He heard another howl from outside, and his laugh quickly became a cry of terror, and he jumped to his feet, clutching his chest and breathing hard. He put the joint out and crossed the room, peeking through the blinds.
“G’damn coyotes.” He said in a perfect imitation of the sheriff.
He flung the door open and peered outside. He stood in the door frame for a moment before another scream came from his lips, as what he saw was burned into his eyes. The sheriff’s corpse, bloody and ragged, surrounded by a group of coyotes ripping him limb from limb.
He slammed the door closed behind him and closed his eyes, attempting to catch his breath. Then he heard a long, low, sorrowful note erupt from in front of him, and he opened his eyes to see the man that the sheriff had told him about sitting casually on his desk, with a guitar in his hands.
“When your people do leave our land, I think you can leave the guitar.” The man said as plainly as if he were commenting on the weather, as he struck another sorrowful note.
“What are you doing out of your cell?” the deputy asked, panic in his voice as he reached for his gun.
“You will not kill me. Do not fool yourself.” Skel said, continuing his guitar playing.
“What do you want?” the deputy asked.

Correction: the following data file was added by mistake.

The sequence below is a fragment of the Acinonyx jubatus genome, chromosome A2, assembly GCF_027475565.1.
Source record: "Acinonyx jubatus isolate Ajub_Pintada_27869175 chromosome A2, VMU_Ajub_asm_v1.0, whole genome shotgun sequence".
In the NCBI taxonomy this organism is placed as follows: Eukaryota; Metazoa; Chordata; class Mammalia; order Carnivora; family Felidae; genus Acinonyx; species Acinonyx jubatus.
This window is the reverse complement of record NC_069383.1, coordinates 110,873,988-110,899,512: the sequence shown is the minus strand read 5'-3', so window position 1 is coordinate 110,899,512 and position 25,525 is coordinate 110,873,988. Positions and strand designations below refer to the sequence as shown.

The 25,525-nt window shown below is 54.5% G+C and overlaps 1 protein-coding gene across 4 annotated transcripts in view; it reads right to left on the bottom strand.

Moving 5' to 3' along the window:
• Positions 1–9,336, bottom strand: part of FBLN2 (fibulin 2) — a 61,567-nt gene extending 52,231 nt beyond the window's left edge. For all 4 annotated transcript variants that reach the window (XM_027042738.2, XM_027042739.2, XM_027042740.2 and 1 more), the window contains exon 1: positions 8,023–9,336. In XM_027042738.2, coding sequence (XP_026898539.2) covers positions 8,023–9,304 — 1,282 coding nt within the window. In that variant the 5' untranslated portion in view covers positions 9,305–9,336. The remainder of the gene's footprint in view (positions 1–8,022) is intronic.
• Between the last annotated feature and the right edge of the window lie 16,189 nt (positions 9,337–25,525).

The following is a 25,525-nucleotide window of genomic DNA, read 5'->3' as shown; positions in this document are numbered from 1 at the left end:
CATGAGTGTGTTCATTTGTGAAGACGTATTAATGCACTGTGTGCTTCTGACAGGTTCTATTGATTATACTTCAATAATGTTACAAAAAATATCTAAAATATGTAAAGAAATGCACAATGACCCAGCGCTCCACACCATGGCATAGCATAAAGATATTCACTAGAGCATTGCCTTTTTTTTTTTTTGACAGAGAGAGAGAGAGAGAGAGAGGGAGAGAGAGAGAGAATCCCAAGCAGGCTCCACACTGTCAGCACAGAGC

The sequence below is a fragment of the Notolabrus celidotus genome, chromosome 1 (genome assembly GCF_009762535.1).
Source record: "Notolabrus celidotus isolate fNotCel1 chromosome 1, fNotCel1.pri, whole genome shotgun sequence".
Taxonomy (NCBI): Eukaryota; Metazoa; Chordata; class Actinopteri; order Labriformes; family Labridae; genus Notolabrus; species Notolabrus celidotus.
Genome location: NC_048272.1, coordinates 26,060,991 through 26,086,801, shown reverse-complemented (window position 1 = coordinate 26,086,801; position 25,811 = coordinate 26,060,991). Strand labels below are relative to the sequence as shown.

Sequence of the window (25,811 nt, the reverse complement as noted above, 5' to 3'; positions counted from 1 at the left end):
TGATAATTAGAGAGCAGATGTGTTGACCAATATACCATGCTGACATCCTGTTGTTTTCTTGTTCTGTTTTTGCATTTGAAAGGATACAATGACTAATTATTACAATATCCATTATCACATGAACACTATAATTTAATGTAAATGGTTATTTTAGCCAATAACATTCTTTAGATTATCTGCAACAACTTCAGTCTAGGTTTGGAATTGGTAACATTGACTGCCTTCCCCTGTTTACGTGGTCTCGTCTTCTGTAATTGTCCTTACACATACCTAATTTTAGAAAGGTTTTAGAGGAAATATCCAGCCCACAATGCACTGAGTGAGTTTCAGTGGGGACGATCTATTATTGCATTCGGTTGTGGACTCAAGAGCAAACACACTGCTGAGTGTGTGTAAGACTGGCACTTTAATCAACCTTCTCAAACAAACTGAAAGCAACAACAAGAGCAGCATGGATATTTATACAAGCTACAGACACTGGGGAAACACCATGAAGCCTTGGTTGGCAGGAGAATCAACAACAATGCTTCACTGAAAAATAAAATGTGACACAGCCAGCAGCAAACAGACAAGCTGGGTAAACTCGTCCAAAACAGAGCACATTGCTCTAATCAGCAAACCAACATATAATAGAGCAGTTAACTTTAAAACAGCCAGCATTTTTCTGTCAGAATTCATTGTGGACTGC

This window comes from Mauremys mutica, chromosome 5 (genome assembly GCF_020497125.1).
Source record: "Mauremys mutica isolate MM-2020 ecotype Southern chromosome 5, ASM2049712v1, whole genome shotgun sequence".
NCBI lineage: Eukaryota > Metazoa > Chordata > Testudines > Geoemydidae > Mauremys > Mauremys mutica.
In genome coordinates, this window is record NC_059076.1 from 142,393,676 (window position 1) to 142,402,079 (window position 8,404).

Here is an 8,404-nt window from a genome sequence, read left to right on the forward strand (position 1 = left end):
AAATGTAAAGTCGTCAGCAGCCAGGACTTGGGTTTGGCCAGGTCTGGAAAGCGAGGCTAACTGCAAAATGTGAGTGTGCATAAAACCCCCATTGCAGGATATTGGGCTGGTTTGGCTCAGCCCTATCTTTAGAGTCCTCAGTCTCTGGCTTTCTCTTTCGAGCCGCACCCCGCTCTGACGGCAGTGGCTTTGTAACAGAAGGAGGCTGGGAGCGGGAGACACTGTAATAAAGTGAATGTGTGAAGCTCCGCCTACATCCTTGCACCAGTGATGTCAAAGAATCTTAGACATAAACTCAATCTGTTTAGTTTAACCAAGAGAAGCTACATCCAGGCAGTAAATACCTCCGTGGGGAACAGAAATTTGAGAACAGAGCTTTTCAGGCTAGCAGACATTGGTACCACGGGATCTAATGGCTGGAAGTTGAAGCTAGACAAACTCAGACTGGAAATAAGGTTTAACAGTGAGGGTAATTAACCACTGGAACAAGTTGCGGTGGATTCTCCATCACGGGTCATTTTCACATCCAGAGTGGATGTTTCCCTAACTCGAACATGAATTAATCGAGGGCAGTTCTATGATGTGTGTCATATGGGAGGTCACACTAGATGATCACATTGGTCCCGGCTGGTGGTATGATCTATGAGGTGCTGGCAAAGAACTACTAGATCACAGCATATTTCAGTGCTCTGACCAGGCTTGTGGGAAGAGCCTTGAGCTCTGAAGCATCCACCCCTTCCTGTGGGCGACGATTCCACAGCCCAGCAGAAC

“That is a long list. I would start with you paying attention to the fate of your leader. Know that such a fate will find you one day, if you continue on his path.” Skel said, hopping down from the desk and putting his pipe and tomahawk into a beaded leather bag that lay by his things. He pulled the bag of compressed plant matter from the desk before him and placed it in the bag as well, and slung it and the guitar over his shoulder.
“I can’t let you leave.” The deputy said shakily, pulling his gun.
“You will not kill me. I have told you this all ready.”
“Look, pal. You don’t know what I will do! You don’t kn-“ the deputy was cut short as he cried out in pain.
He fell to his knees, dropping his gun to clutch his shoulder, where a large spider scampered over his hand on its way to the bag that Skel had slung over his shoulder.
“Thank you, once more, Iktome. Do you see? White men doubt even what they are told in truth.” Skel said, laughing before fixing his yellow eyes on the fallen deputy. “I told you that you would not kill me. And I will not kill you, and you will not die. But I warn you, change your ways.”
The native-American man walked back to where his former cell was and jangled the keys at the pair of young boys who were in the cell beside him. He took the bag of marijuana from his bag and threw it through the bars, followed by the keys.
“Show me you have learned the way of silence, and speak nothing of what you have seen.”
The dumbfounded boys watched with open mouths as the man’s soft footfalls faded into a whisper, drowned out by the sound of coyotes coming from outside the walls.
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R.D. Ward is a dark fantasy writer and poet residing in Denton, Texas.